It’s true that anyone stepping into The Word–be they hardcore bibliophiles, wide-eyed McGill freshmen, or one of the neighborhood’s many “personalities”– is entering an unavoidably interactive atmosphere. It’s a very homey space, as Michael Harris says, the size of an average living room, with no sign outside to draw attention (the original one was stolen, the second ran afoul of the language police, so for years now they haven’t bothered, which only enhances the store’s cool factor) nor markers inside to guide customers to specific sections. If you want to know where Anthropology is, you’ve got to either figure it out yourself or ask. What’s more, the mechanical white-noise sounds of the modern age haven’t penetrated. There’s no buzzing overhead fluorescent light, no cash register, no computer, no music (except when one of Adrian and Luci’s twin teenage sons is helping out in the overstock room upstairs, likely as not blasting the Wu-Tang Clan). Even the phone is a practically extinct non-touch-tone model, with a reassuringly old-fashioned ringing tone. So there’s a silence seldom experienced anymore. A few find it uncomfortable, others find it induces a browsing trance. Many feel compelled to fill it with conversation. The result is a rare intimacy between staff and customer.
The Word is Milton Street’s centre of gravity. On all but the coldest of days, there are usually a few people standing outside, chatting or browing through the legendary selection of fifty-cent books arranged neatly on the ledge outside the store window. “Entire libraries” have been built from this ledge, writes McGillis. A recent visit revealed books including True North Not Strong and Free, by Peter C. Newman; Abnormal Psychology, Second Edition, Rosenbam and Seligman eds.; and Super-Eye Adventure: Prehistoric Island by Jay Lerhold.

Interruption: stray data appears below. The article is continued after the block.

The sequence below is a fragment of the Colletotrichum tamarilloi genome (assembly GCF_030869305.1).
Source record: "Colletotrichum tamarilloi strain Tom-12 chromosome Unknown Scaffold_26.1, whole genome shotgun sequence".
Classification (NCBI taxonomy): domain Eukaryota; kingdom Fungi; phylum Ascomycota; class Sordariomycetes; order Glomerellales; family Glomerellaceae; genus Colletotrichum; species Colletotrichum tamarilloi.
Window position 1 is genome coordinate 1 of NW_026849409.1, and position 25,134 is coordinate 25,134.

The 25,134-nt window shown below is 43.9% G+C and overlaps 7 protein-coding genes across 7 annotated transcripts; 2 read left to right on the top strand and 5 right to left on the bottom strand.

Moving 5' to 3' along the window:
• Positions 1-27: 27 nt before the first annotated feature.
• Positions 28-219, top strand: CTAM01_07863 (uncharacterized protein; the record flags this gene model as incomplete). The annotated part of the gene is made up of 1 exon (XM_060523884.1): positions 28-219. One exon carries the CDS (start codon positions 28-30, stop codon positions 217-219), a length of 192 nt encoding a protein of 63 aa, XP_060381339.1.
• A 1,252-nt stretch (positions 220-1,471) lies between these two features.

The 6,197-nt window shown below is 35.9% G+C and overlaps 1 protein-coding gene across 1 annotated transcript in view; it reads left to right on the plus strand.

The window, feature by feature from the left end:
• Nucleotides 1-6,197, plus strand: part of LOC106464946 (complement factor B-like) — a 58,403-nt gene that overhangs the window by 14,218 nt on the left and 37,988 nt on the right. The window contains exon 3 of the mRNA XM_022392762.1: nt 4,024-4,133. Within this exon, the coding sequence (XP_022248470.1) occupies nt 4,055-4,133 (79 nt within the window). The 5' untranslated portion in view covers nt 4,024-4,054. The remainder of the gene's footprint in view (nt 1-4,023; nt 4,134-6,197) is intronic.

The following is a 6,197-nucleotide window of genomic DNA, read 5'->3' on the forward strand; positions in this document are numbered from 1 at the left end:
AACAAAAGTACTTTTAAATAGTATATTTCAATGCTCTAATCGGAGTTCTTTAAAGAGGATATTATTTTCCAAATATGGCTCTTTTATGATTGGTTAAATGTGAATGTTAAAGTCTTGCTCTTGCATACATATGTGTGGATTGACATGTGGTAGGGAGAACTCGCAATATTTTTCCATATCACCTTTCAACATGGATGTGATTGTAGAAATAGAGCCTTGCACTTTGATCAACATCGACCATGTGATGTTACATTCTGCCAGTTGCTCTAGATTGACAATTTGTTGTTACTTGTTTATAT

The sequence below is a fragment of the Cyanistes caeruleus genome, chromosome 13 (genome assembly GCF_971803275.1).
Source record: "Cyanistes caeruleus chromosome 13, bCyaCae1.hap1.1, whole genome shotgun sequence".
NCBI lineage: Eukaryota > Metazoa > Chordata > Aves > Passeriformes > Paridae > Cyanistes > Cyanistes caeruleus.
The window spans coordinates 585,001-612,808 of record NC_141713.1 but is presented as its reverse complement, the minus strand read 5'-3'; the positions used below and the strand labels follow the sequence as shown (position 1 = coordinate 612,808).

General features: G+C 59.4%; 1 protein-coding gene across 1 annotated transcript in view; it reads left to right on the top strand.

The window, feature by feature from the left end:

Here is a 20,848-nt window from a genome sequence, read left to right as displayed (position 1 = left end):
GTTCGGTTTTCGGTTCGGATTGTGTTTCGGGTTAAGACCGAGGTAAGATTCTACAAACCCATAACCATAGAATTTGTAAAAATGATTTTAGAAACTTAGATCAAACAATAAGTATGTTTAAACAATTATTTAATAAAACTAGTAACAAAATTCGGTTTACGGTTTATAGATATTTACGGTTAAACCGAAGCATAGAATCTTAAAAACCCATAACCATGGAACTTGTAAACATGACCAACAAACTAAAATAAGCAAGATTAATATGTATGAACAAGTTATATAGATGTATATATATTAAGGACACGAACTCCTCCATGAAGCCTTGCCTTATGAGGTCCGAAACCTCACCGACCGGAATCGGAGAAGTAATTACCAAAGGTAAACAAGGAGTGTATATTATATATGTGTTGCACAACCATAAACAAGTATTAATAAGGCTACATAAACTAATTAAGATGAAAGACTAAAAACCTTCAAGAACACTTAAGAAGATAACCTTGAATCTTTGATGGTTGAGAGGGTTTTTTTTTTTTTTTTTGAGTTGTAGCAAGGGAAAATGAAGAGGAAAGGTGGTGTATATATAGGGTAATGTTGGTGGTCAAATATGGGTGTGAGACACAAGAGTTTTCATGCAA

Milton between Aylmer and University
Passing The Word, as I eventually must, I cross Aylmer and its prim rowhouses. Up ahead is Lola Rosa, a vegetarian restaurant once staffed and patronized almost entirely by women. (This, and its once brightly-painted interior, inspired a friend to refer to it as “the pink vagina.”) A couple of years ago it was bought by two men from France who caused some angst among regular customers when they repainted the interior and considered adding meat to the menu. In warm months, the restaurant’s front window is removed and lunchtime chatter drifts into the street.
The last block of Milton, past Lorne Avenue, is an odd one. On one side of the street is a particularly distinguished apartment building that looks like it took a wrong turn on the way to Knightsbridge. On the other is a postwar highrise at the base of which is McGill Pizza, an opportunistically-named diner whose low prices do not make its food any more edible. There is better pizza on Milton Street (the incomparable Amelio’s), better breakfasts and hamburgers (Milton Place) and even better coffee (Second Cup, Presse Café, Café Rencontre—take your pick!), but I guess it’s convenient, and having McGill in the name gives it some veneer of legitimacy.
Outside of McGill Pizza, a bike lane runs down Milton, which reminds me that it isn’t just pedestrians who lay claim to this street: cyclists use it in abundance, too, riding from the Plateau and points east into campus and the downtown core. Although traffic on Milton runs in one direction—east, towards the university—cyclists leaving McGill ride along it for several blocks before heading north to Prince Arthur Street. In a brilliantly common-sense move that still surprises me to this day, city officials took note and installed a reverse bike lane that allows Milton Street cyclists to ride safely and legally against the flow of traffic.
This is what I think about as I approach University Street, waiting for traffic to clear before I stroll past the people clustered around the dour, wrought-iron Milton Gates. I head into the bowels of McGill—but I’ll be back to make the return trip down Milton Street, to count the blocks back to Park, taking a brief moment to look at some fifty-cent books along the way.
The Milton Gates
Tags: Montreal, Streetlife